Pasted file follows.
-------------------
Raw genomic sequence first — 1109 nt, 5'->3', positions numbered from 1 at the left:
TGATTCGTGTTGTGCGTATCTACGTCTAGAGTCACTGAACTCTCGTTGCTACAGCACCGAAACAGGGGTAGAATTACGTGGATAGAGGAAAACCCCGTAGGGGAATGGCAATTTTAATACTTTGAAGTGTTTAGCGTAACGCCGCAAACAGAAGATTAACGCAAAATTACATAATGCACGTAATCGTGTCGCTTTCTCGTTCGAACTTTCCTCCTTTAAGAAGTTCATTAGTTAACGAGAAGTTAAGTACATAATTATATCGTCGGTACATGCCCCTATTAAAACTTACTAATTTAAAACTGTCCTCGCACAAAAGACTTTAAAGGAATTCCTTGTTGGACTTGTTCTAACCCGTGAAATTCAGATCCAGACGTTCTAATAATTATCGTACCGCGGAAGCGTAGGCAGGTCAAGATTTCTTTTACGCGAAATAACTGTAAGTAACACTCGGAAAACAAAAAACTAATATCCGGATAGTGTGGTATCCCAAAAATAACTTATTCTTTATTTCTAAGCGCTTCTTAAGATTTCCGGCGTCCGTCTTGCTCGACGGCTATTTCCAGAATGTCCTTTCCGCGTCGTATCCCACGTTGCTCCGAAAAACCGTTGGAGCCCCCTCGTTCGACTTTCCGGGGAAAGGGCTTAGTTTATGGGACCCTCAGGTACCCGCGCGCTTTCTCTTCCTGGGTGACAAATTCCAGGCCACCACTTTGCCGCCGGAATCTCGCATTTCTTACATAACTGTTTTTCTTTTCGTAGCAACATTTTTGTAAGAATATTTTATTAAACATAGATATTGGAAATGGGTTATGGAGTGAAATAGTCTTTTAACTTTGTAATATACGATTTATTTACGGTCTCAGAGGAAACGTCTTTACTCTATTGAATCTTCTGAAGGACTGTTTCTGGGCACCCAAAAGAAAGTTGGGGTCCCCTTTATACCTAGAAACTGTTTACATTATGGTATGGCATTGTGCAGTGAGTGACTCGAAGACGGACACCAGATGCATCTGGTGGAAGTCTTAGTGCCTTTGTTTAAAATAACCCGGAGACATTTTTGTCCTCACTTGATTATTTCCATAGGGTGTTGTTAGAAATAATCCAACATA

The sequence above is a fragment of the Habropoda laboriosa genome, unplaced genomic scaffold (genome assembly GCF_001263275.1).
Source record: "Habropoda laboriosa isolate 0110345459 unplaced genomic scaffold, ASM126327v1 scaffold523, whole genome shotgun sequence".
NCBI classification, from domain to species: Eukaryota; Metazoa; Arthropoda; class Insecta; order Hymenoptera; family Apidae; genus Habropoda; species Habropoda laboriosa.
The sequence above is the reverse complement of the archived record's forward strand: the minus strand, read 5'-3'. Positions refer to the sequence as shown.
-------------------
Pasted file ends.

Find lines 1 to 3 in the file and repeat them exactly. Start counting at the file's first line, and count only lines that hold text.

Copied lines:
Raw genomic sequence first — 1109 nt, 5'->3', positions numbered from 1 at the left:
TGATTCGTGTTGTGCGTATCTACGTCTAGAGTCACTGAACTCTCGTTGCTACAGCACCGAAACAGGGGTAGAATTACGTGGATAGAGGAAAACCCCGTAGGGGAATGGCAATTTTAATACTTTGAAGTGTTTAGCGTAACGCCGCAAACAGAAGATTAACGCAAAATTACATAATGCACGTAATCGTGTCGCTTTCTCGTTCGAACTTTCCTCCTTTAAGAAGTTCATTAGTTAACGAGAAGTTAAGTACATAATTATATCGTCGGTACATGCCCCTATTAAAACTTACTAATTTAAAACTGTCCTCGCACAAAAGACTTTAAAGGAATTCCTTGTTGGACTTGTTCTAACCCGTGAAATTCAGATCCAGACGTTCTAATAATTATCGTACCGCGGAAGCGTAGGCAGGTCAAGATTTCTTTTACGCGAAATAACTGTAAGTAACACTCGGAAAACAAAAAACTAATATCCGGATAGTGTGGTATCCCAAAAATAACTTATTCTTTATTTCTAAGCGCTTCTTAAGATTTCCGGCGTCCGTCTTGCTCGACGGCTATTTCCAGAATGTCCTTTCCGCGTCGTATCCCACGTTGCTCCGAAAAACCGTTGGAGCCCCCTCGTTCGACTTTCCGGGGAAAGGGCTTAGTTTATGGGACCCTCAGGTACCCGCGCGCTTTCTCTTCCTGGGTGACAAATTCCAGGCCACCACTTTGCCGCCGGAATCTCGCATTTCTTACATAACTGTTTTTCTTTTCGTAGCAACATTTTTGTAAGAATATTTTATTAAACATAGATATTGGAAATGGGTTATGGAGTGAAATAGTCTTTTAACTTTGTAATATACGATTTATTTACGGTCTCAGAGGAAACGTCTTTACTCTATTGAATCTTCTGAAGGACTGTTTCTGGGCACCCAAAAGAAAGTTGGGGTCCCCTTTATACCTAGAAACTGTTTACATTATGGTATGGCATTGTGCAGTGAGTGACTCGAAGACGGACACCAGATGCATCTGGTGGAAGTCTTAGTGCCTTTGTTTAAAATAACCCGGAGACATTTTTGTCCTCACTTGATTATTTCCATAGGGTGTTGTTAGAAATAATCCAACATA

The sequence above is a fragment of the Habropoda laboriosa genome, unplaced genomic scaffold (genome assembly GCF_001263275.1).